Everyone knows there is competition, hype and controversy over nominations and awards at each year’s contest run by the Academy of Motion Picture Arts & Sciences. The competition culminates in an annual show broadcast around the globe and endearingly referred to as the “Academy Awards,” or simply the “Oscars” – referring to the golden statuette given out during the broadcast and evidencing the winners. In recent years, the hosts of the Oscar broadcasts – some controversial and others not – have changed almost as often as the tidy-whities displayed by Michael Keaton in this year’s Best Picture winner Birdman or (The Unexpected Virtue of Ignorance). But do you know the legal controversy surrounding the Oscars?
Here are the facts:
Ellen DeGeneres wanted to take a “selfie” together with some of the most famous people in Hollywood, and by “tweeting” the photo, it become the most re-tweeted Twitter post ever. The camera used for the selfie was a Samsung Galaxy Note 3. Samsung is one of the advertisers with the Academy of Motion Picture Arts and Sciences, and Samsung gave it to Ellen for promotional purposes at the event. We don’t know of any agreement between Samsung and either the Academy or Ellen DeGeneres regarding the device or any photos or messages using the Galaxy Note 3. We do know Ellen did not actually take the picture. To get everyone she wanted to fit into the picture, Ellen passed the camera to Bradley Cooper, who had longer arms. He got everyone in the frame and pressed the shutter.
Here is the photo and tweet that resulted, and which immediately went viral when posted on Twitter.
which she then ‘Tweeted’
The picture went viral immediately, has been tweeted more than any photo in the history of Twitter, and the Associated Press asked Ellen if they might use her photo as part of its coverage of the Oscars – which she graciously allowed.
Now the legal plot thickens. Who actually owns the copyright to the picture that was taken and posted? First, we know that even though the photo was taken with a Samsung promotional camera given to Ellen for the event, Samsung has denied ownership rights to the picture. We also know there is strong legal precedent for the copyright belonging to Bradley Cooper. After all, he took the photo, and under traditional principles of authorship under copyright law, the owner of a copyright is the author of the work. In the case of photos, the author is usually the person who snaps the shutter and takes the picture. Indeed, Ellen’s tweet acknowledges that Bradley took the photo. To add to the fun, Twitter’s copyright page notes that: “In general, the photographer and NOT the subject of a photograph is the actual rights holder of the resulting photograph.” Maybe Ellen and Bradley should be co-authors and co-owners?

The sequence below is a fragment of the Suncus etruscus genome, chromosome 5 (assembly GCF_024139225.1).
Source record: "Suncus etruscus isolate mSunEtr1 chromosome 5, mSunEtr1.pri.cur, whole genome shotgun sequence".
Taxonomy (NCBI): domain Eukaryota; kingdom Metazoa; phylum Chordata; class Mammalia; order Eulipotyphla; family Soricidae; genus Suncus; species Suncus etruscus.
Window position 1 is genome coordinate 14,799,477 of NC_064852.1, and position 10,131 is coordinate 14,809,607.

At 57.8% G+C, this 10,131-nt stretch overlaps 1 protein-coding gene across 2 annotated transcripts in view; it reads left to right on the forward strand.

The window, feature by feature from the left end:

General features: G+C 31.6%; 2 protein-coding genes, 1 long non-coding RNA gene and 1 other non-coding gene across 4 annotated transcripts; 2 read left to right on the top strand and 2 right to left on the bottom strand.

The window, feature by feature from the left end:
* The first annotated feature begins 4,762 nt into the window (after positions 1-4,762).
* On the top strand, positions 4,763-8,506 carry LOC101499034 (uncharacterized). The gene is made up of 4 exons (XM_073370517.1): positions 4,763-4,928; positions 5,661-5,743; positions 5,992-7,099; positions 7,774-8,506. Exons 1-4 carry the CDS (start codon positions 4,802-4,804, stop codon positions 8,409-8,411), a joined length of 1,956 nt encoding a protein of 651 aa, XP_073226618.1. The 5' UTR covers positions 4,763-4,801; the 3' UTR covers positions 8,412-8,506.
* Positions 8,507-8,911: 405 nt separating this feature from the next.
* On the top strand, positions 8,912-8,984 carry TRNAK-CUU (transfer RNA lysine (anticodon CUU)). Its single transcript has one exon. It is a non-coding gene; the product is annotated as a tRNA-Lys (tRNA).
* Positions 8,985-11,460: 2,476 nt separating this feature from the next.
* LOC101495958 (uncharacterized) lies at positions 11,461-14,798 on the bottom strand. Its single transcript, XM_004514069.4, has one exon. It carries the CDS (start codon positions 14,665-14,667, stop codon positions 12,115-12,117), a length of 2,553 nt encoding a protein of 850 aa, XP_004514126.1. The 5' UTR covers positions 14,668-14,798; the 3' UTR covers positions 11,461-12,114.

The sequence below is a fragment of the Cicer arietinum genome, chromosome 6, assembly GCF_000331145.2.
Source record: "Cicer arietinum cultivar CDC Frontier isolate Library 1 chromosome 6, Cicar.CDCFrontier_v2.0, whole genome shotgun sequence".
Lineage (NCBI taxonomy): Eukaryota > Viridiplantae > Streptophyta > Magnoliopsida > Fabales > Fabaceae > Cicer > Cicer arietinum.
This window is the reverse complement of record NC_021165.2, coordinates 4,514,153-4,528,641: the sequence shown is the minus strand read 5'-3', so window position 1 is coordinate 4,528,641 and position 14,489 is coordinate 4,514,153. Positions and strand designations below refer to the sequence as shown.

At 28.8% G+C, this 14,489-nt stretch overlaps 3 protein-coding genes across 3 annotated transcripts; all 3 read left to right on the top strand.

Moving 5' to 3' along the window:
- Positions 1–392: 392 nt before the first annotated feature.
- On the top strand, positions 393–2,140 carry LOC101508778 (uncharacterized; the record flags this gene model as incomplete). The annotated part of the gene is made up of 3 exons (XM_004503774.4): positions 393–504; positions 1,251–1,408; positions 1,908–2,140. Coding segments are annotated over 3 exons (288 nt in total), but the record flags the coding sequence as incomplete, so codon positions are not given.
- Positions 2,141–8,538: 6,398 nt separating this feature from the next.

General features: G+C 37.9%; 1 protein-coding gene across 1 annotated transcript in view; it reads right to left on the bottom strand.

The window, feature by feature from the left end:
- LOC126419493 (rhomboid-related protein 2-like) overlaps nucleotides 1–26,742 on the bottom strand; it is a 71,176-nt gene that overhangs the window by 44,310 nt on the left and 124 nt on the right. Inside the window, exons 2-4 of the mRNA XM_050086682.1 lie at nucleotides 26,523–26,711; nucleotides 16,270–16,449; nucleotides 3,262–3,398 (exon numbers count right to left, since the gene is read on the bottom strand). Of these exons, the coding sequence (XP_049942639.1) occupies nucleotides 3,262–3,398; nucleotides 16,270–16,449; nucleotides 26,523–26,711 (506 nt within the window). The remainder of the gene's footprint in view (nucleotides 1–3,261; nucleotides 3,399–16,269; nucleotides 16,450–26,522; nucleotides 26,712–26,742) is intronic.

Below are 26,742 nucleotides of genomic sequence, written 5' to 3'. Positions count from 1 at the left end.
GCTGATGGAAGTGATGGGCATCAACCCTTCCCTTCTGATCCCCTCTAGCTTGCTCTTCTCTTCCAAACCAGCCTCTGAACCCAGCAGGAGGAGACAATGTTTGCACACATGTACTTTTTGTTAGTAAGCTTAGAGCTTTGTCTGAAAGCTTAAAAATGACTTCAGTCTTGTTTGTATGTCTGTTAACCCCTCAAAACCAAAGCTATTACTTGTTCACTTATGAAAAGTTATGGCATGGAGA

Did Brad Pitt, Meryl Streep, Kevin Spacey, Julia Roberts, or Jennifer Lawrence help compose or frame the picture? Direct the photo shoot? Then again, isn’t Ellen the photographer/director of the photo shoot, and all the others – including Bradley – simply part of the “crew”? Their compensation is additional worldwide publicity they presumably consented to when they appeared in the photo. Unfortunately, the Copyright Act in the United States requires a “work for hire” agreement to be in writing and be made before the work is created (otherwise an assignment is necessary), and I won’t even dare to get into the question of international rights and treaties that need to be taken into account when digital content goes viral across national boundaries.
It’s not likely anyone will sue anyone over the photo or the tweet – celebrities don’t mind the publicity, especially the “good” kind. But it is a real example of some of the legal issues involved when people snap digital pictures and post them on the Internet. Ultimately, the question arises as to who has the exclusive right, under the copyright laws, to exploit the use of the picture; and although there are a few limited exceptions, any use or distribution of the photo without the owner’s consent would infringe upon the author’s rights.
In this situation, the AP asked Ellen for permission to use the photo as part of its editorial coverage of the event. But does Ellen own the photo? In other words, does she have the rights needed to consent? Remember, the AP distributes the image to its own subscribers around the world to use for their newsgathering and reporting activities.
Historically, when the courts were asked to adjudicate ownership of copyright in photographs, they awarded ownership to the individual who pressed the button to activate the shutter. Who knew that a “photographer” would now be any one of 6 billion people, each with a mobile, wireless digital device in his or her hand.
Now all that said, I don’t know what the fuss is about. Oscar is not an award or even a celebrity. Oscar is a fish…
… and for those scientists at the Academy, it’s a fish known as astronotus ocellatus, naturally found in South America.
Yes, digital rights are complicated. When your photo includes bystanders, friends, or trademarks and you post them online, you either qualify for some exemption or exception when you do so, or you start to inadvertently create a tangled web (pardon the pun) of legal issues. That’s why you need the resources, experience and capabilities of the Entertainment & Media Industry Group at Rimon. Feel free to contact me, Joe Rosenbaum, or any of the lawyers with whom you regularly work at Rimon.